A month later, on Jan. 10, 2007, President Bush announced that he was sending 30,000 additional troops to Iraq to stabilize the situation through an aggressive counterinsurgency strategy. The move was almost immediately termed “The Surge.” Though controversial, this change in strategy proved successful. Violence decreased across Iraq, buying time for the Government of Iraq to prove itself capable of governing and taking the lead on its own security.

During the Surge period (2007-2008), ARSOF intensified efforts to disrupt and destroy terrorist and insurgent networks, both unilaterally and in conjunction with Iraqi partners. The CJSOTF-AP operated alongside the Iraqi Special Operations Forces units that it had helped create, which were now operationally controlled by the new, Iraqi-led Counter Terrorism Service. PSYOP and CA promoted good governance, democracy, economic opportunity, and Iraqi unity, while highlighting the progress made by Iraq’s security forces. By 2009, the situation in Iraq was as stable and promising as at any point since the fall of Baghdad six years earlier.

By the conclusion of OIF on Aug. 31, 2010, thousands of ARSOF soldiers had served in Iraq and 96 had made the ultimate sacrifice. None were lost in the follow-on mission, Operation New Dawn, which lasted until Dec. 31, 2011. Concurrent with the Iraq drawdown, USCENTCOM shifted its focus back to Afghanistan, where the former Taliban regime and other violent extremists threatened to reverse the progress made since the start of OEF. ARSOF remained engaged there for the next decade.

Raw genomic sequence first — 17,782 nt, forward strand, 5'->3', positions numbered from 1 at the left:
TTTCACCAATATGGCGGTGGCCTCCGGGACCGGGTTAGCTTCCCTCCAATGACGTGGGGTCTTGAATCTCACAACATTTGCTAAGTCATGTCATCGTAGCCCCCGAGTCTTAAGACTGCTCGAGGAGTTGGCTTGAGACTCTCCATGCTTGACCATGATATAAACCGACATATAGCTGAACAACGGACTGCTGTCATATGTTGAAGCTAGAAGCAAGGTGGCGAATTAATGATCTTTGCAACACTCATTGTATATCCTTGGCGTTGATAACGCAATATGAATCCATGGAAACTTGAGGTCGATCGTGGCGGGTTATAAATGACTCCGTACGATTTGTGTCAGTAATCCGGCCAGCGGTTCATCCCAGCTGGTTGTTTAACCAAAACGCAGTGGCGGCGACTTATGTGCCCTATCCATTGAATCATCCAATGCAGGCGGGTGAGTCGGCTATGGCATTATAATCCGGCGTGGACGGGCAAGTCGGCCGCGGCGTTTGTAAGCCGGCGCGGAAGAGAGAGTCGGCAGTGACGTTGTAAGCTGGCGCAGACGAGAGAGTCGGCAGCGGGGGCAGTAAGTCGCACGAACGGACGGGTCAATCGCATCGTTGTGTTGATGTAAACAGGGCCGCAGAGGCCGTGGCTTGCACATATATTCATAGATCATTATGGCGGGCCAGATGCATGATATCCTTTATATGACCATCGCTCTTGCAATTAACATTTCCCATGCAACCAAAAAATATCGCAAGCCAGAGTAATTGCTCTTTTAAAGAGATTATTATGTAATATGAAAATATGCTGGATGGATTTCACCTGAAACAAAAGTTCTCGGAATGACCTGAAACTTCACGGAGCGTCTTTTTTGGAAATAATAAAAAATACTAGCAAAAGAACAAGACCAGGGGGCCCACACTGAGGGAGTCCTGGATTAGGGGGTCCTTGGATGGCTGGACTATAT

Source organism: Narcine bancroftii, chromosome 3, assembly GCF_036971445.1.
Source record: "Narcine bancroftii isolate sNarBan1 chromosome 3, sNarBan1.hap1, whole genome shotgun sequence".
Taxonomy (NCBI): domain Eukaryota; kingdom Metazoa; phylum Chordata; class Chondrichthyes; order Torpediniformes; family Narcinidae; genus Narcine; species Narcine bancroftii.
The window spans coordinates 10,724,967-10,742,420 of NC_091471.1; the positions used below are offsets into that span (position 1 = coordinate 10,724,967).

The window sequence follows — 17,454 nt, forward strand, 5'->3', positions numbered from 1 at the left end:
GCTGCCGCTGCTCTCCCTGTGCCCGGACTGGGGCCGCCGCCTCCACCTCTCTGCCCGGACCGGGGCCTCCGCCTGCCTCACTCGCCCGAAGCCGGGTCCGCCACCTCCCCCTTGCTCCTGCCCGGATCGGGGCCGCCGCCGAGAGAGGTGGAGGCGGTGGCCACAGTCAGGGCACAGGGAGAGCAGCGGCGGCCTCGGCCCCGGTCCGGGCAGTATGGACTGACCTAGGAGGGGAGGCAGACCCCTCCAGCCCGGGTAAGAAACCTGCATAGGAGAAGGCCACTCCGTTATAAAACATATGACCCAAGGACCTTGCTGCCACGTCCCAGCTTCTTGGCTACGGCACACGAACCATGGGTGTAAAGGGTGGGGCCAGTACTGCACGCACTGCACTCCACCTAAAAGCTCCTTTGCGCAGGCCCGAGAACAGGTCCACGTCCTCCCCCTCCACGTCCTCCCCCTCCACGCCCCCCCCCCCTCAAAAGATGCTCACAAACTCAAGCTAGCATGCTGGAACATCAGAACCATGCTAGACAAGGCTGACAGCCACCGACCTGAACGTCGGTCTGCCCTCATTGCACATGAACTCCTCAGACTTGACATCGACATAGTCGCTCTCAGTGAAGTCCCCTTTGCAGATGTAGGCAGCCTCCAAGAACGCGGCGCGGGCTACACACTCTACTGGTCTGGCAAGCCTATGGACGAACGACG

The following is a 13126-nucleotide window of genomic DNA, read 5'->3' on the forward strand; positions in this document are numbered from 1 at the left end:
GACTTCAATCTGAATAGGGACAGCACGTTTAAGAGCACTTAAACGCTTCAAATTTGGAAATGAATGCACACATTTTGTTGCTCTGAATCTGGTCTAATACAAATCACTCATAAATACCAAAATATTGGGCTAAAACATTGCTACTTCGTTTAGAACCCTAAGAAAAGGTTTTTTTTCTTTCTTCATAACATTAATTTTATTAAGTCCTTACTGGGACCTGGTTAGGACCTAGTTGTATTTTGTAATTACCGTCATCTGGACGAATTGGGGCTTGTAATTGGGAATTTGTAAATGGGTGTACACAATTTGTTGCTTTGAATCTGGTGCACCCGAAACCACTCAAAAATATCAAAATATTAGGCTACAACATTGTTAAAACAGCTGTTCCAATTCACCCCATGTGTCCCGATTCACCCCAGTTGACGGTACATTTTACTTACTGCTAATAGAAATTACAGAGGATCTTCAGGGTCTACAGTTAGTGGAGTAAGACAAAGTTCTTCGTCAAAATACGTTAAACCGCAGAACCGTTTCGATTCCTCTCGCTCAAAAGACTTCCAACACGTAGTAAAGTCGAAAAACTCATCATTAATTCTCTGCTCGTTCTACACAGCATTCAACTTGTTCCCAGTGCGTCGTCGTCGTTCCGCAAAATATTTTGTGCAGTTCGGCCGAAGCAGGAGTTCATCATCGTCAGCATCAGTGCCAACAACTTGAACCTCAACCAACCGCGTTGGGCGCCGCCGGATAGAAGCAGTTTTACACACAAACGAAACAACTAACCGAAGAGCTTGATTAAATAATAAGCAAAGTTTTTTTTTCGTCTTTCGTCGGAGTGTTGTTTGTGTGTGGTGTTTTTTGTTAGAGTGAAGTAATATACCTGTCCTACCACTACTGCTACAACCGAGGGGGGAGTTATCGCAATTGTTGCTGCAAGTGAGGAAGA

The strain of continuous war on terrorism operations, most intense at the height of OIF, prompted significant enhancements to the ARSOF force structure. By the time ARSOF returned to Iraq in 2014, as part of the successful counter-Islamic State mission (Operation Inherent Resolve), each active-duty SFG had a fourth line battalion and a group support battalion. New PSYOP, CA, and Ranger units had also been activated, along with new headquarters for Special Operations Aviation and ARSOF Support. ARSOF was also more capable and combat-tested, due to its lengthy OIF experience between 2003-2010. That experience continues to benefit ARSOF today, with OIF veterans occupying many key leadership positions within the U.S. Army Special Operations Command.

To learn more about Army Special Operations Forces during Operation IRAQ FREEDOM, check out